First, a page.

In June of 2015, EPA and U.S. Army Corps of Engineers finalized the new definition of what water bodies and topographic features are considered WOTUS. This definition broadened the scope of waters subject to federal jurisdiction under the Clean Water Act. The rule defined seven categories of waters that are jurisdictional, several of which are very broad and can allow case-by-case determinations. Under this new definition, more utility projects are subject to federal Clean Water Act jurisdiction. Xcel Energy, along with other industries and states, raised concerns about the scope of the rule throughout the rulemaking process. Multiple states, including most of the states we serve, are suing EPA on grounds that the final rule impinges on state rights, exceeds its authority and is unconstitutional. In October 2015, an appellate court had stayed the rule, pending the outcome of this ongoing litigation.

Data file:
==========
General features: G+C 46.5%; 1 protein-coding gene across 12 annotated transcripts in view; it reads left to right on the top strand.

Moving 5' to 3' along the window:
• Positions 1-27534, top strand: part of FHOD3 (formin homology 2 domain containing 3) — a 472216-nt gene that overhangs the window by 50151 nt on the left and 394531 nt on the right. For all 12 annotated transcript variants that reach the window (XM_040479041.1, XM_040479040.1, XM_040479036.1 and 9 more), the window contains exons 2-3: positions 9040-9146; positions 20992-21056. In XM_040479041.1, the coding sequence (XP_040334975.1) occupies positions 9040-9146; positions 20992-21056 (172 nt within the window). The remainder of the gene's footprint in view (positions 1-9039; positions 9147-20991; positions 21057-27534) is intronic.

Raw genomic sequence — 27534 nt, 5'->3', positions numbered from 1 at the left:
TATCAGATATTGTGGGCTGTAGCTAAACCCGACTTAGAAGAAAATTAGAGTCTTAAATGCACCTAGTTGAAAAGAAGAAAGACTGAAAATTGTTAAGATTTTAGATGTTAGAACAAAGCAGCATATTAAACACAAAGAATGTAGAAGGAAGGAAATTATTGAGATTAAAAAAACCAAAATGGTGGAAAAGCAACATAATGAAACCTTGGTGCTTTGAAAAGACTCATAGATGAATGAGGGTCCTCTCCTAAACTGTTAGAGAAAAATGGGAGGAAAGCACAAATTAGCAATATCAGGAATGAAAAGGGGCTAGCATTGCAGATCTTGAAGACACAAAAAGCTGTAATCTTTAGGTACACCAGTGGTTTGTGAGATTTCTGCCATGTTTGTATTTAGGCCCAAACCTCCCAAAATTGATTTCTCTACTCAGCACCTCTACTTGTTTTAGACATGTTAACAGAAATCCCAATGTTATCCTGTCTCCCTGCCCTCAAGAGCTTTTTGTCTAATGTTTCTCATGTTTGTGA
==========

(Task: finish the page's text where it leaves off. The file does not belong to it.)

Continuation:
President Trump issued an Executive Order in early 2017 directing EPA and U.S. Army Corps of Engineers to conduct a comprehensive review and revise the WOTUS rule. Any new or revised rule will require public comments before it can be issued.

Water Quality